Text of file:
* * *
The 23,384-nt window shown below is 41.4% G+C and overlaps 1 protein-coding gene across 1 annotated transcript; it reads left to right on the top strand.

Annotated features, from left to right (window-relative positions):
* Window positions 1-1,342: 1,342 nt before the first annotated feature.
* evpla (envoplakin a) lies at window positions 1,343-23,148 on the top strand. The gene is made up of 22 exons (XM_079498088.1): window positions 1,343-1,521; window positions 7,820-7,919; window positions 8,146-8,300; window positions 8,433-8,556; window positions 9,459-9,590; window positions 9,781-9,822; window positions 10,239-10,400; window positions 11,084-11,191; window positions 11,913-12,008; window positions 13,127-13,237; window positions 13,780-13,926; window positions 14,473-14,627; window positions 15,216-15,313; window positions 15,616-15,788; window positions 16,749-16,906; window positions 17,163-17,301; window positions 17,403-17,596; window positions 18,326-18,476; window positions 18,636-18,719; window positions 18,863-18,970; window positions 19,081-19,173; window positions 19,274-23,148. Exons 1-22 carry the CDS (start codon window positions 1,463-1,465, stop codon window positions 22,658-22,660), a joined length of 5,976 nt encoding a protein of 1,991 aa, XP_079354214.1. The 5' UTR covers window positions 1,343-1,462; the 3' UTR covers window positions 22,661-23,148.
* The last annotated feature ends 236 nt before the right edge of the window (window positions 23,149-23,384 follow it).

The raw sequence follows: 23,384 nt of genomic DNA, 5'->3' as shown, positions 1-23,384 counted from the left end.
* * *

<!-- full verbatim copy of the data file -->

The 23,384-nt window shown below is 41.4% G+C and overlaps 1 protein-coding gene across 1 annotated transcript; it reads left to right on the top strand.

Annotated features, from left to right (window-relative positions):
* Window positions 1-1,342: 1,342 nt before the first annotated feature.
* evpla (envoplakin a) lies at window positions 1,343-23,148 on the top strand. The gene is made up of 22 exons (XM_079498088.1): window positions 1,343-1,521; window positions 7,820-7,919; window positions 8,146-8,300; window positions 8,433-8,556; window positions 9,459-9,590; window positions 9,781-9,822; window positions 10,239-10,400; window positions 11,084-11,191; window positions 11,913-12,008; window positions 13,127-13,237; window positions 13,780-13,926; window positions 14,473-14,627; window positions 15,216-15,313; window positions 15,616-15,788; window positions 16,749-16,906; window positions 17,163-17,301; window positions 17,403-17,596; window positions 18,326-18,476; window positions 18,636-18,719; window positions 18,863-18,970; window positions 19,081-19,173; window positions 19,274-23,148. Exons 1-22 carry the CDS (start codon window positions 1,463-1,465, stop codon window positions 22,658-22,660), a joined length of 5,976 nt encoding a protein of 1,991 aa, XP_079354214.1. The 5' UTR covers window positions 1,343-1,462; the 3' UTR covers window positions 22,661-23,148.
* The last annotated feature ends 236 nt before the right edge of the window (window positions 23,149-23,384 follow it).

The raw sequence follows: 23,384 nt of genomic DNA, 5'->3' as shown, positions 1-23,384 counted from the left end.